If it’s the twist or the jive, it’s acceptable for most to see men burn the dance floor in a Bollywood flick. But say ‘Indian classical dance’, and it’s usually the image of a bejewelled woman that comes to mind. “But aren’t a number of dance gurus males?” asks Odissi dancer Aadya Kaktikar.
A walk down memory lane, and it is evident that classical dance forms have been male dominated. Be it Kathak, Kathakali or Kuchipudi, most of the exponents of these forms have been men. It was only Bharatanatyam that was a female dance form. But there were reasons for this, and coming back to present times, if it is a case of sheer numbers, then women do dominate. They do rule the dance world and draw more crowds than males.
Vidyun Singh, director Programmes, Habitat World feels that the presence of audience entirely depends upon the popularity of the performer. “With the male dancers there is a novelty factor which attracts audience,” says Singh.The dance fraternity, however, thinks this mindset is restricted to cosmopolitan cities. “Down south there are a number of male dancers even today who take up dancing as a profession,” says Kaktikar. P Praveen Kumar, a Bangalore based Bharatnatyam artist is a perfect example and finds himself to be lucky to be a part of a family that is into various art forms. “Almost every family down south is into some kind of art and thus have a very different thinking. Though I have seen male dancers finding it difficult to get shows as a number of organisers have a mindset that female dancers draw more crowds,” says Kumar.
Classical dance is an amalgamation of male and female elements, i.e. Tandav and Laasya respectively. “Male and female dance forms have always co-existed. However, with women from educated background taking to dance, even the traditional male dance forms were invaded. Kathak, which was a male dominated dance forms, now sees women in large numbers,” says Kathak dancer Shovana Narayan, adding that there are men who take to this form too. So is it just a mindset? Raja Reddy, the famous Kuchipudi dancer, had a difficult time getting accepted as a male dancer. “I was simply mad about music and dance since childhood. My father was not very happy seeing all this and I had to struggle a lot initially to take up dancing as a profession,” says Reddy. After years of struggle, Reddy today is a big draw. “My father thought that it was a low caste profession and that I would not have any future in this field, But I still decided not to give up. When your inner urge says that you have to do something, nothing can stop you. And without even caring for my future, I just went ahead in the pursuit of my passion,” adds Reddy.
The monetary factor is still one of the major deterrents for men to take dance as a profession. In fact, most families don’t encourage this pursuit. “The IT and the BPO sector is what offers quick returns. In comparison, dance does not yield adequate monetary gains. That is why parents think twice before sending their child to train as a dancer. But the boys from the gharanas (those who hail from traditional dance families) are still very much into this field,” says Narayan.
Most of the dance forms, be it Kathak, Odissi or Bharatanatyam, usually use naika or heroine-oriented subjects — be it Radha, Rukmini or Yashoda. Yes, there are Krishna and Shiva roles, but the feminine often dominates. So where do male dancers find their niche? “Naika doesn’t have to do anything with gender. Naika doesn’t mean ‘she’, but is just a principle,” says Bharatanatyam dancer Navtej Johar. He also believes that it is just a matter of perception if people still consider naika to be a female. “When I learnt dance or when I teach the same, right from the word go, I don’t concentrate on the gender aspect. I took up dance because I love dance. Period,” says Johar. For him it’s the freedom to acquire different personalities through dance and then shun them at will that makes for his fondness for the medium. “I am not restricted to just one person and then give it up when I want,” he further adds.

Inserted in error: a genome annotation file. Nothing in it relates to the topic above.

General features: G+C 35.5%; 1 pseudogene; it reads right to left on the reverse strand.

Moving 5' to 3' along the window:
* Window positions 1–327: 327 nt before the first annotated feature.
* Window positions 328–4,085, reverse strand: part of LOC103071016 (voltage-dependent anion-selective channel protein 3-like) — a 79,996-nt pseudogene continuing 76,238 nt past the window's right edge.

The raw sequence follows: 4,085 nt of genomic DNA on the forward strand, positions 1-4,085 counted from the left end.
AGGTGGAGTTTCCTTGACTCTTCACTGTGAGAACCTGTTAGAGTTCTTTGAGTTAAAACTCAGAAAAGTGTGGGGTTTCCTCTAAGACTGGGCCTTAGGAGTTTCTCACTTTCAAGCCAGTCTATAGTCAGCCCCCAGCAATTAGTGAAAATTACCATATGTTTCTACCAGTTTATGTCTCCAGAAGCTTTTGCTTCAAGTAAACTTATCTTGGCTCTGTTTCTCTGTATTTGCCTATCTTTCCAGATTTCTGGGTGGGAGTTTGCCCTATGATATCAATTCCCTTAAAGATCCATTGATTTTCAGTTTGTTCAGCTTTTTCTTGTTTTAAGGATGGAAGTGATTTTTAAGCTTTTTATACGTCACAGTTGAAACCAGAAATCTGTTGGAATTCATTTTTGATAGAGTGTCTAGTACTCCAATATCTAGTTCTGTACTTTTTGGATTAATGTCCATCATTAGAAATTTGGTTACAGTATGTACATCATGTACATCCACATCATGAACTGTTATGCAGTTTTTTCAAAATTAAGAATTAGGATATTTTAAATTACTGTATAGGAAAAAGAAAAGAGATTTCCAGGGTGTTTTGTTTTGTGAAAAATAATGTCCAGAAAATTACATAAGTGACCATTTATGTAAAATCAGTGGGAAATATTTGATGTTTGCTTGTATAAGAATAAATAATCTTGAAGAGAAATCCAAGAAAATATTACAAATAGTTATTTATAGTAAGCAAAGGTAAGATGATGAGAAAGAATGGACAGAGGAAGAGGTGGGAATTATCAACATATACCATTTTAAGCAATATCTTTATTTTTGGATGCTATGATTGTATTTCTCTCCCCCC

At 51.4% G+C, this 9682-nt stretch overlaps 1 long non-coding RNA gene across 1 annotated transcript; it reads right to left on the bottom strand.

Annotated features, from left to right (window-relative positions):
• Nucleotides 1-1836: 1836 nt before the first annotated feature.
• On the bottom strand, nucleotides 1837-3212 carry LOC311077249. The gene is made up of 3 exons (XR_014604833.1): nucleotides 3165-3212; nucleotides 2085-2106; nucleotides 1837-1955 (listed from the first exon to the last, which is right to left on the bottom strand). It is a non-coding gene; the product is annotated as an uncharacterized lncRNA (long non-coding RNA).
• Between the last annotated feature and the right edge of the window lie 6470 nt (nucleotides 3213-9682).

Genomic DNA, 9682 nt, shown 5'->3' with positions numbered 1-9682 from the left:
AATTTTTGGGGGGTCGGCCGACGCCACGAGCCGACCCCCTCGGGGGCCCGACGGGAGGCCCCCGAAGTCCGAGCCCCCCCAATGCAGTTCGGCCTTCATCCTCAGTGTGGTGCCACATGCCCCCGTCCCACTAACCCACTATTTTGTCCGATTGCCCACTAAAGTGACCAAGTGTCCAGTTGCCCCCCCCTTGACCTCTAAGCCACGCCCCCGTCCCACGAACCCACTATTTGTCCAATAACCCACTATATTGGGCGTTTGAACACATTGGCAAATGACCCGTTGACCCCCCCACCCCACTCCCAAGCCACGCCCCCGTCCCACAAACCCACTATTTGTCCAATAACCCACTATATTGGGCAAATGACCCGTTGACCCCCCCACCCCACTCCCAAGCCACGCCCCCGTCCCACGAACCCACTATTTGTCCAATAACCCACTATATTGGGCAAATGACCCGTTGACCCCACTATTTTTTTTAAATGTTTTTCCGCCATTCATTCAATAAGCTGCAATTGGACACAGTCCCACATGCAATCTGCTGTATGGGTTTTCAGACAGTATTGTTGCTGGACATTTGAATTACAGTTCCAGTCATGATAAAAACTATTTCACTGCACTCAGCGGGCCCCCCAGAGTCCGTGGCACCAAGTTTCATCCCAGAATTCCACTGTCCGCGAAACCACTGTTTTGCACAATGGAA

For Johar the choice of portrayal of roles from Indian mythology keeps changing with time. “Right now I am totally fascinated by the projection of the devi in mythology and want to work on something related to that,” he says. For Reddy, dancing as Lord Shiva is the most appealing. “I am fascinated by the Shiva-Parvati lila right now and like to perform them. Shiva is a majestic dancer and I have always wanted to bring out the Shiva Tandavas in their proper way,” he adds. Apart from this, Reddy is also fascinated by the Radha-Krishna lila.
Some might perceive male dancers as effeminate. Reddy believes that male dancers performing female characters have to restrict their performance on the stage itself and not carry it on into their personal lives. “Every man has female qualities and vice versa. And this aspect of their performance should be restricted to the stage itself. In dance, it should be the feelings of the character that must be portrayed to perfection, but it shouldn’t go beyond that,” says Reddy. Dancers at times singularly perform more than one role, belonging to both the genders. And the numbers seem to be growing. “I see the fraternity growing, and male dancers today are far more serious than their counterparts a few years back. A whole new crop of male dancers is coming up,” says Johar. Even Reddy agrees with Johar and adds that education is also a must now along with learning dance. “The world of dance is like a big ocean and one has to put in a lot of hard work. There are no shortcuts to success in this field and you need to be original,” says Reddy.
So labels like “effeminate” obviously don’t seem to matter to men who want to pursue their passion for dance. And when it comes to grace, there are many accomplished female dancers who can’t grab eyeballs the way some of their male counterparts can.
6 months ago